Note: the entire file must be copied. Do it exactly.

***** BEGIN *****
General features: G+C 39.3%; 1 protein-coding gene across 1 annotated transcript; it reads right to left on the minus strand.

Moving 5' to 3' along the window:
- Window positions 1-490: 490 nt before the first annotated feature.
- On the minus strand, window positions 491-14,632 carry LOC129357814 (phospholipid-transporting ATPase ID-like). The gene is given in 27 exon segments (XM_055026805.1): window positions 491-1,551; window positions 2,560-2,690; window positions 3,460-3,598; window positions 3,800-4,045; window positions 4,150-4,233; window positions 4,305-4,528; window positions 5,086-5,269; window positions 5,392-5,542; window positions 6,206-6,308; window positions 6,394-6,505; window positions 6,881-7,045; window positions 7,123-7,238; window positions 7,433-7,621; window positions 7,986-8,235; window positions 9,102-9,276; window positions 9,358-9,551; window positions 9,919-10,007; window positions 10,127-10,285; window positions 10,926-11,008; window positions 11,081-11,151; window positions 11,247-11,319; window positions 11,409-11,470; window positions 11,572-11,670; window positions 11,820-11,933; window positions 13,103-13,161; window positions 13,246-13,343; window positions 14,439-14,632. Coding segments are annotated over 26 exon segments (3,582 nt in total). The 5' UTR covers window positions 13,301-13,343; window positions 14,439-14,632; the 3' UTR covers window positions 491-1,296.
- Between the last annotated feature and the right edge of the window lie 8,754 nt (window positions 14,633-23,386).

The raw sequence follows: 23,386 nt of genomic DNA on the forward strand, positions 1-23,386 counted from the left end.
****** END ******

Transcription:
General features: G+C 39.3%; 1 protein-coding gene across 1 annotated transcript; it reads right to left on the minus strand.

Moving 5' to 3' along the window:
- Window positions 1-490: 490 nt before the first annotated feature.
- On the minus strand, window positions 491-14,632 carry LOC129357814 (phospholipid-transporting ATPase ID-like). The gene is given in 27 exon segments (XM_055026805.1): window positions 491-1,551; window positions 2,560-2,690; window positions 3,460-3,598; window positions 3,800-4,045; window positions 4,150-4,233; window positions 4,305-4,528; window positions 5,086-5,269; window positions 5,392-5,542; window positions 6,206-6,308; window positions 6,394-6,505; window positions 6,881-7,045; window positions 7,123-7,238; window positions 7,433-7,621; window positions 7,986-8,235; window positions 9,102-9,276; window positions 9,358-9,551; window positions 9,919-10,007; window positions 10,127-10,285; window positions 10,926-11,008; window positions 11,081-11,151; window positions 11,247-11,319; window positions 11,409-11,470; window positions 11,572-11,670; window positions 11,820-11,933; window positions 13,103-13,161; window positions 13,246-13,343; window positions 14,439-14,632. Coding segments are annotated over 26 exon segments (3,582 nt in total). The 5' UTR covers window positions 13,301-13,343; window positions 14,439-14,632; the 3' UTR covers window positions 491-1,296.
- Between the last annotated feature and the right edge of the window lie 8,754 nt (window positions 14,633-23,386).

The raw sequence follows: 23,386 nt of genomic DNA on the forward strand, positions 1-23,386 counted from the left end.